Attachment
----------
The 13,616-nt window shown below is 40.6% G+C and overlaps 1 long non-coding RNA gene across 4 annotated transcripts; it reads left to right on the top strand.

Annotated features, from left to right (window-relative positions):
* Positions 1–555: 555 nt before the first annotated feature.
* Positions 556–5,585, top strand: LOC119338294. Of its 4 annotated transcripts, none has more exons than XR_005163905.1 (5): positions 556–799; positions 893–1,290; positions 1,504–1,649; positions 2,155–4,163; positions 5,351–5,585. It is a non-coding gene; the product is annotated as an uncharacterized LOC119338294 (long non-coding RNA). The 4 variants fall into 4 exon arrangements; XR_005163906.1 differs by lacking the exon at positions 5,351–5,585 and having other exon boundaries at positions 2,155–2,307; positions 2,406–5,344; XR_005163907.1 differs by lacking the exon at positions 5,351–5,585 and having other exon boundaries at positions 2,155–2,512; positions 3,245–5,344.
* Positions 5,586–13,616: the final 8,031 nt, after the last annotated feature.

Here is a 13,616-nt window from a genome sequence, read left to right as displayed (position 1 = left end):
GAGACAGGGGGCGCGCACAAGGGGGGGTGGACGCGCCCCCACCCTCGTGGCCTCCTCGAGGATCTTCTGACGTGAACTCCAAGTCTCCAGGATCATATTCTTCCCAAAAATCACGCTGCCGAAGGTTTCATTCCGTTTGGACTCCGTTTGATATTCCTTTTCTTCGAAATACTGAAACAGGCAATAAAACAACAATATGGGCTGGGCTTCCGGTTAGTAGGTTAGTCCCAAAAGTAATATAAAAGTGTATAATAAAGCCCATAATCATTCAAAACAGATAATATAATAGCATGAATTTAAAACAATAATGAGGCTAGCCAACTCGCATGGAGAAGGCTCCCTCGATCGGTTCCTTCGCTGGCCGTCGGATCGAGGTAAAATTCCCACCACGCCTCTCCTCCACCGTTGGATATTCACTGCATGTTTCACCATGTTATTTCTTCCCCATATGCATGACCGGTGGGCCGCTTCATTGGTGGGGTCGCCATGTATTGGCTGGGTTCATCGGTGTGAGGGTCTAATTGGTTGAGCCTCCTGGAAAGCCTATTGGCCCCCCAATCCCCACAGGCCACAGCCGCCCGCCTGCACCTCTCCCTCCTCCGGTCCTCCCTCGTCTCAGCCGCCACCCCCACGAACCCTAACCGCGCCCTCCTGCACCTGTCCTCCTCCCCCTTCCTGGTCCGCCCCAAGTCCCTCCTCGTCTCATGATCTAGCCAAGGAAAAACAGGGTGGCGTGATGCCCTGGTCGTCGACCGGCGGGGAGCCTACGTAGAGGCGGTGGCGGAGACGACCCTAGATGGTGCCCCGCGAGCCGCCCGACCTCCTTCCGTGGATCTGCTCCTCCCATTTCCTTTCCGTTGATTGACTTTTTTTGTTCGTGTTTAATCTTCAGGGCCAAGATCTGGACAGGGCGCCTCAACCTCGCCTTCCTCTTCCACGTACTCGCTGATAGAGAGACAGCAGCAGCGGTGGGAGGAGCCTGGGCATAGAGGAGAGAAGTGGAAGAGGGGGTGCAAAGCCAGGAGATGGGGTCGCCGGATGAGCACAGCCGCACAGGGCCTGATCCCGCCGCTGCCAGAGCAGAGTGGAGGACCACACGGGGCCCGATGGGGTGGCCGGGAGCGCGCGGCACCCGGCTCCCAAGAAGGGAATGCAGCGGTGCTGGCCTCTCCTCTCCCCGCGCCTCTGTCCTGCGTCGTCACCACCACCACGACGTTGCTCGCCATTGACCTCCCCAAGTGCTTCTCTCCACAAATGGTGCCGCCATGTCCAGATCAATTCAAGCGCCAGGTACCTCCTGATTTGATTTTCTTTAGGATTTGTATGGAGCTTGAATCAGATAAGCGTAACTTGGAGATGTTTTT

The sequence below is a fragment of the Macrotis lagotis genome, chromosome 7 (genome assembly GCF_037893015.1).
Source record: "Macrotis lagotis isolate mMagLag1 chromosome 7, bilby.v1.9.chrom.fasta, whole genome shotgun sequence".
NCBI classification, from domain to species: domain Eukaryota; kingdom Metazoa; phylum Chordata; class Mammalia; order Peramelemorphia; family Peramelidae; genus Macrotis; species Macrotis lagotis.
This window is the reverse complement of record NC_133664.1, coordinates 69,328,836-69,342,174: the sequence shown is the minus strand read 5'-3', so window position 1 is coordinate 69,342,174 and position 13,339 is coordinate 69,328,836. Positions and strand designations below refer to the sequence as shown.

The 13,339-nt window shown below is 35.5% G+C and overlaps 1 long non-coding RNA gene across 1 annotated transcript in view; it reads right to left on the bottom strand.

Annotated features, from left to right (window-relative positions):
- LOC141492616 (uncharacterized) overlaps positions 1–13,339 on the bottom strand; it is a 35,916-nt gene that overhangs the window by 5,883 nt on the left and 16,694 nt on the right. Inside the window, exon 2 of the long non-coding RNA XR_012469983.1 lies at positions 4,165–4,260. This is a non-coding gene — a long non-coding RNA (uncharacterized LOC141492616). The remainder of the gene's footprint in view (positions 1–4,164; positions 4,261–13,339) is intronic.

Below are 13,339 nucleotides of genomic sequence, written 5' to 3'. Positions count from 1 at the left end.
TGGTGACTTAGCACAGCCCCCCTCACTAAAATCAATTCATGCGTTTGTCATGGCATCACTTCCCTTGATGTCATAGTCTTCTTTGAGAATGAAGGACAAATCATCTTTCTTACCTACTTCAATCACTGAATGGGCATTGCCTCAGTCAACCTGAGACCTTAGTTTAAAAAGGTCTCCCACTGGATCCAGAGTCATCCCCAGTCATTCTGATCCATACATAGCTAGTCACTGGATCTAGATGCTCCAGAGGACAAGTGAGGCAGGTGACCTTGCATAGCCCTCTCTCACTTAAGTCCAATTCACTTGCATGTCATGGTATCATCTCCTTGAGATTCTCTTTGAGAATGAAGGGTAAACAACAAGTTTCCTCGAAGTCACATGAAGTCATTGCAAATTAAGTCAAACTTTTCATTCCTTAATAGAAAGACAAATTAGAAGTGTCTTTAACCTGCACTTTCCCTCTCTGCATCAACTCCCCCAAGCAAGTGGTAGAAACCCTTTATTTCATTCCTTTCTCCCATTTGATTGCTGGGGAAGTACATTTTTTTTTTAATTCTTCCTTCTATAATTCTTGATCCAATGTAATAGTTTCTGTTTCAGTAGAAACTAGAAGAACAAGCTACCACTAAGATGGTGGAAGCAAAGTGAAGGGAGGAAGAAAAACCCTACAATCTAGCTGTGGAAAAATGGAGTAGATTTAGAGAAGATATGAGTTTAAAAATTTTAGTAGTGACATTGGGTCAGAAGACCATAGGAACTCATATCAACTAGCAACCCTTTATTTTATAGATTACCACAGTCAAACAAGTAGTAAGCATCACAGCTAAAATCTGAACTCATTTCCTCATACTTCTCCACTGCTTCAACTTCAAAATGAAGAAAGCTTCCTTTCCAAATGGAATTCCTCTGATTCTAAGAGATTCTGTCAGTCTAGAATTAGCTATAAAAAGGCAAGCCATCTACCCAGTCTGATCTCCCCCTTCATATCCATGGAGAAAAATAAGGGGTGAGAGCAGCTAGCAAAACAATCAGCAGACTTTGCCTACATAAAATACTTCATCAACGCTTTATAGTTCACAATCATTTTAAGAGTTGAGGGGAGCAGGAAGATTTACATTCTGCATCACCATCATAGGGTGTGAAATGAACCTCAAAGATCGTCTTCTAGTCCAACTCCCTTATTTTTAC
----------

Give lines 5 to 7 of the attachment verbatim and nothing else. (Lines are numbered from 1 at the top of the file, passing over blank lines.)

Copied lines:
* Positions 5,586–13,616: the final 8,031 nt, after the last annotated feature.

Here is a 13,616-nt window from a genome sequence, read left to right as displayed (position 1 = left end):
GAGACAGGGGGCGCGCACAAGGGGGGGTGGACGCGCCCCCACCCTCGTGGCCTCCTCGAGGATCTTCTGACGTGAACTCCAAGTCTCCAGGATCATATTCTTCCCAAAAATCACGCTGCCGAAGGTTTCATTCCGTTTGGACTCCGTTTGATATTCCTTTTCTTCGAAATACTGAAACAGGCAATAAAACAACAATATGGGCTGGGCTTCCGGTTAGTAGGTTAGTCCCAAAAGTAATATAAAAGTGTATAATAAAGCCCATAATCATTCAAAACAGATAATATAATAGCATGAATTTAAAACAATAATGAGGCTAGCCAACTCGCATGGAGAAGGCTCCCTCGATCGGTTCCTTCGCTGGCCGTCGGATCGAGGTAAAATTCCCACCACGCCTCTCCTCCACCGTTGGATATTCACTGCATGTTTCACCATGTTATTTCTTCCCCATATGCATGACCGGTGGGCCGCTTCATTGGTGGGGTCGCCATGTATTGGCTGGGTTCATCGGTGTGAGGGTCTAATTGGTTGAGCCTCCTGGAAAGCCTATTGGCCCCCCAATCCCCACAGGCCACAGCCGCCCGCCTGCACCTCTCCCTCCTCCGGTCCTCCCTCGTCTCAGCCGCCACCCCCACGAACCCTAACCGCGCCCTCCTGCACCTGTCCTCCTCCCCCTTCCTGGTCCGCCCCAAGTCCCTCCTCGTCTCATGATCTAGCCAAGGAAAAACAGGGTGGCGTGATGCCCTGGTCGTCGACCGGCGGGGAGCCTACGTAGAGGCGGTGGCGGAGACGACCCTAGATGGTGCCCCGCGAGCCGCCCGACCTCCTTCCGTGGATCTGCTCCTCCCATTTCCTTTCCGTTGATTGACTTTTTTTGTTCGTGTTTAATCTTCAGGGCCAAGATCTGGACAGGGCGCCTCAACCTCGCCTTCCTCTTCCACGTACTCGCTGATAGAGAGACAGCAGCAGCGGTGGGAGGAGCCTGGGCATAGAGGAGAGAAGTGGAAGAGGGGGTGCAAAGCCAGGAGATGGGGTCGCCGGATGAGCACAGCCGCACAGGGCCTGATCCCGCCGCTGCCAGAGCAGAGTGGAGGACCACACGGGGCCCGATGGGGTGGCCGGGAGCGCGCGGCACCCGGCTCCCAAGAAGGGAATGCAGCGGTGCTGGCCTCTCCTCTCCCCGCGCCTCTGTCCTGCGTCGTCACCACCACCACGACGTTGCTCGCCATTGACCTCCCCAAGTGCTTCTCTCCACAAATGGTGCCGCCATGTCCAGATCAATTCAAGCGCCAGGTACCTCCTGATTTGATTTTCTTTAGGATTTGTATGGAGCTTGAATCAGATAAGCGTAACTTGGAGATGTTTTT